Episode 5, Lotus Eaters – 10 am

Bloom makes his way to Westland Row post office where he receives a love letter from one ‘Martha Clifford’ addressed to his pseudonym, ‘Henry Flower’. He meets an acquaintance, and while they chat, Bloom attempts to ogle a woman wearing stockings, but is prevented by a passing tram. Next, he reads the letter and tears up the envelope in an alley. He wanders into a Catholic church service and muses on theology. He goes to a chemist where he buys a bar of lemon soap. He then meets another acquaintance, to whom he unintentionally gives a racing tip for the horse Throwaway. Finally, Bloom heads towards the baths.

This chapter introduces many of the recurring figures in the novel. The lotus-eaters are lazy and drugged, and so is Bloom here. He ends by imagining “the dark tangled curls of his bush floating, floating hair of the stream around the limp father of thousands, a languid floating flower” 71.

Episode 6, Hades – 11 am

The episode begins with Bloom entering a funeral carriage with three others, including Stephen’s father. They drive to Paddy Dignam’s funeral, making small talk on the way. The carriage passes both Stephen and Blazes Boylan. There is discussion of various forms of death and burial, and Bloom is preoccupied by thoughts of his dead son, Rudy, and the suicide of his own father. They enter the chapel into the service and subsequently leave with the coffin cart. Bloom sees a mysterious man wearing a macintosh during the burial. Bloom continues to reflect upon death, but at the end of the episode rejects morbid thoughts to embrace ‘warm fullblooded life’.

The funeral makes Bloom think of his son Rudy, who is dead. He imagines the soil “quite fat with corpsemanure, bones, flesh, nails… of course the cells or whatever they are go on living. Changing about. Live for ever practically. Nothing to feed on feed on themselves” 89. This reminds me of Eliot.

Episode 7, Aeolus – 12 pm

At the office of the Freeman’s Journal, Bloom attempts to place an ad. Although initially encouraged by the editor, he is unsuccessful. Stephen arrives bringing Deasy’s letter about ‘foot and mouth’ disease, but Stephen and Bloom do not meet. Stephen leads the editor and others to a pub, telling an anecdote on the way about ‘two Dublin vestals’. The episode is broken up into short sections by newspaper-style headlines, and is characterised by an abundance of rhetorical figures and devices.

Aeolus is the god of winds, here compared to the media, who does not determine history, but records it. The “windblowing” of the media is false and often out of control here. The chapter is structured as a series of news pieces.

Episode 8, Lestrygonians – 1 pm

Bloom’s thoughts are peppered with references to food as lunchtime approaches. He meets an old flame and hears news of Mina Purefoy’s labour. He enters the restaurant of the Burton Hotel where he is revolted by the sight of men eating like animals. He goes instead to Davy Byrne’s pub, where he consumes a gorgonzola cheese sandwich and a glass of burgundy, and muses upon the early days of his relationship with Molly and how the marriage has declined: ‘Me. And me now.’ Bloom heads towards the National Museum to look at the statues of Greek goddesses, and, in particular, their bottoms. Bloom suddenly spots Boylan across the street and, panicking, rushes into the museum.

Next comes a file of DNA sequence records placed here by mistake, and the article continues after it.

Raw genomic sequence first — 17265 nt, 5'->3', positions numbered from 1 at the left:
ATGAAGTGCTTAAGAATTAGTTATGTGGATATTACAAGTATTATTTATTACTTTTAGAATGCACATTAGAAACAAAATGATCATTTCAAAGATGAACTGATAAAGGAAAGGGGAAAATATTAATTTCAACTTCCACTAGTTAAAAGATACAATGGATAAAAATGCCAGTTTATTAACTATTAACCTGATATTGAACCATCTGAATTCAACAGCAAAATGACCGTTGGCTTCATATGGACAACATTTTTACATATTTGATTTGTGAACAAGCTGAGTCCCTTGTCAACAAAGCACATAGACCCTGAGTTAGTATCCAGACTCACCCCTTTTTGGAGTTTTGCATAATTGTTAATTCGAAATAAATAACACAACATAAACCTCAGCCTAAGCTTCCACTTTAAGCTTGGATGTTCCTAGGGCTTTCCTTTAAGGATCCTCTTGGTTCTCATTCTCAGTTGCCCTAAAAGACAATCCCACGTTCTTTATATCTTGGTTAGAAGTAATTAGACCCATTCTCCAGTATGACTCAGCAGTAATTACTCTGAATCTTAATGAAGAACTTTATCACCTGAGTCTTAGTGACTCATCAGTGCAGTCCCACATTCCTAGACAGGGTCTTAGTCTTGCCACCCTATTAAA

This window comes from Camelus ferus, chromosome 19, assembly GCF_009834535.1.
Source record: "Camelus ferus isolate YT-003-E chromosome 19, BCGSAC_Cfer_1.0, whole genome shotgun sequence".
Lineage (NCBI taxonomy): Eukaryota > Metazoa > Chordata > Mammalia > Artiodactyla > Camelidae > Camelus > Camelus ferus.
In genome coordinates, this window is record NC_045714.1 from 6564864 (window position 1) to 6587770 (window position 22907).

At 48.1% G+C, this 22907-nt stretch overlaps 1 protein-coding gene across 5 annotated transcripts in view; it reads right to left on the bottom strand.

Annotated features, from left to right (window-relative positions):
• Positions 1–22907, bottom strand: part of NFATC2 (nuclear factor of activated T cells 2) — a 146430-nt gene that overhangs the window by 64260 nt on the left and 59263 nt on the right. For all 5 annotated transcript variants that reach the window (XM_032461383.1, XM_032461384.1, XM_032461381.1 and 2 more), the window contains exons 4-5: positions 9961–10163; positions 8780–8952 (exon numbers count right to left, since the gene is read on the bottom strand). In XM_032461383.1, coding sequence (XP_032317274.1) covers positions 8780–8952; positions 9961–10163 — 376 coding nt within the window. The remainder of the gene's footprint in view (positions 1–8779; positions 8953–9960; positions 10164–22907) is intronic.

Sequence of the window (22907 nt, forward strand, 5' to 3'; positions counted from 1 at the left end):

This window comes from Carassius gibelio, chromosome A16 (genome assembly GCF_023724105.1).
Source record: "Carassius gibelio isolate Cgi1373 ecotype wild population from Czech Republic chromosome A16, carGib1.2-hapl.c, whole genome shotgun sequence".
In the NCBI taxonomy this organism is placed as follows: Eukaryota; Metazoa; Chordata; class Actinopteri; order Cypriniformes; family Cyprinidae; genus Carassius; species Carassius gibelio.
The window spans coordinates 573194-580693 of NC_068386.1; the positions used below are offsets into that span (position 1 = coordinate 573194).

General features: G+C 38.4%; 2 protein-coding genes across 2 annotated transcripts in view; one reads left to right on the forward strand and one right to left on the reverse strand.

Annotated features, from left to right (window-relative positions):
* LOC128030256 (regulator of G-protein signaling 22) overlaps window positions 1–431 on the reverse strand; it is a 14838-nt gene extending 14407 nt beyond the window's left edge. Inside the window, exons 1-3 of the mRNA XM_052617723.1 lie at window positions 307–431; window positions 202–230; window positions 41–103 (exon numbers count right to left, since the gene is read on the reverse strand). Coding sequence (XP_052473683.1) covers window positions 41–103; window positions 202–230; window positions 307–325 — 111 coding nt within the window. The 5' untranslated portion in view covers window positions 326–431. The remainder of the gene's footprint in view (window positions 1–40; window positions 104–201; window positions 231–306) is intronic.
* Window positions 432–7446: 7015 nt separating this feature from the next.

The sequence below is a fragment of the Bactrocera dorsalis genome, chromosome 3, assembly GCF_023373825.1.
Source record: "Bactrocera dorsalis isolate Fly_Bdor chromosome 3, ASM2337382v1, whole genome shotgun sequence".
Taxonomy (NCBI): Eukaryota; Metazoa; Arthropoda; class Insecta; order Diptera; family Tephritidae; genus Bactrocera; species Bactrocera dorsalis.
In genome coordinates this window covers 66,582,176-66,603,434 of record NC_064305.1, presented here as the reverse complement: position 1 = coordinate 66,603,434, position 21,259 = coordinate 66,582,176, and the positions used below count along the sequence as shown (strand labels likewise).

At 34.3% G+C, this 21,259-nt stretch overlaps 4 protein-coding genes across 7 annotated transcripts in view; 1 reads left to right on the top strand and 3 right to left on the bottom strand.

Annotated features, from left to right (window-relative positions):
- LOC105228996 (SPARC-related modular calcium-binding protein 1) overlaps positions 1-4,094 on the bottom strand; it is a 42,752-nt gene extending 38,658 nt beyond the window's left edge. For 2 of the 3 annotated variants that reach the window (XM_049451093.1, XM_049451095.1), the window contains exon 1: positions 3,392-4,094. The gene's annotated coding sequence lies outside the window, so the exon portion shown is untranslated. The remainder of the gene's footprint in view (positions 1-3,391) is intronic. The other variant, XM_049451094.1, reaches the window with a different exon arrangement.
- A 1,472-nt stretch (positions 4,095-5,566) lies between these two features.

The Lestrygonians were giant cannibals. It’s an interesting allusion in this chapter, full of his thoughts about food. He stresses out about what to do about Blazes Boylan, shifting perspectives but too afraid to do anything. He ducks into the library and avoids him at the end of the chapter.

Episode 9, Scylla and Charybdis – 2 pm

At the National Library, Stephen explains to various scholars his biographical theory of the works of Shakespeare, especially Hamlet, which he claims are based largely on the posited adultery of Shakespeare’s wife. Bloom enters the National Library to look up an old copy of the ad he has been trying to place. He encounters Stephen briefly and unknowingly at the end of the episode.
Scylla is a monster and Charybdis a whirlpool – Odysseus makes the mistake of trying to fight Scylla, much as Stephen, in his argument with Mulligan, gets too wrapped up in the battle. Odysseus must go nearer the rock of Scylla (Aristotelian material reality) rather than the whirlpool (Platonic essences and ideas). Stephen admits he does not believe his argument – he merely knows it. The chapter takes the form of a dialectic. They pass Bloom on the way out. Mulligan accuses him of being gay and Jewish. Stephen thinks his anti-Semitism comes from English boarding school.

Episode 10, Wandering Rocks – 3 pm

In this episode, nineteen short vignettes depict the wanderings of various characters, major and minor, through the streets of Dublin. The episode ends with an account of the cavalcade of the Lord Lieutenant, William Ward, Earl of Dudley, through the streets, which is encountered by various characters from the novel.

In 19 vignettes in 35 pages, Joyce alights on over a dozen characters. This would therefore be an interesting section to compare to Woolf’s Mrs. Dalloway. They are somewhat interconnected, but objects are not used as jumping points in the same way – there are divisions.

Episode 11, Sirens – 4 pm

In this episode, dominated by motifs of music, Bloom has dinner with Stephen’s uncle at a hotel, while Molly’s lover, Blazes Boylan, proceeds to his rendezvous with her. While dining, Bloom watches the seductive barmaids and listens to the singing of Stephen’s father and others.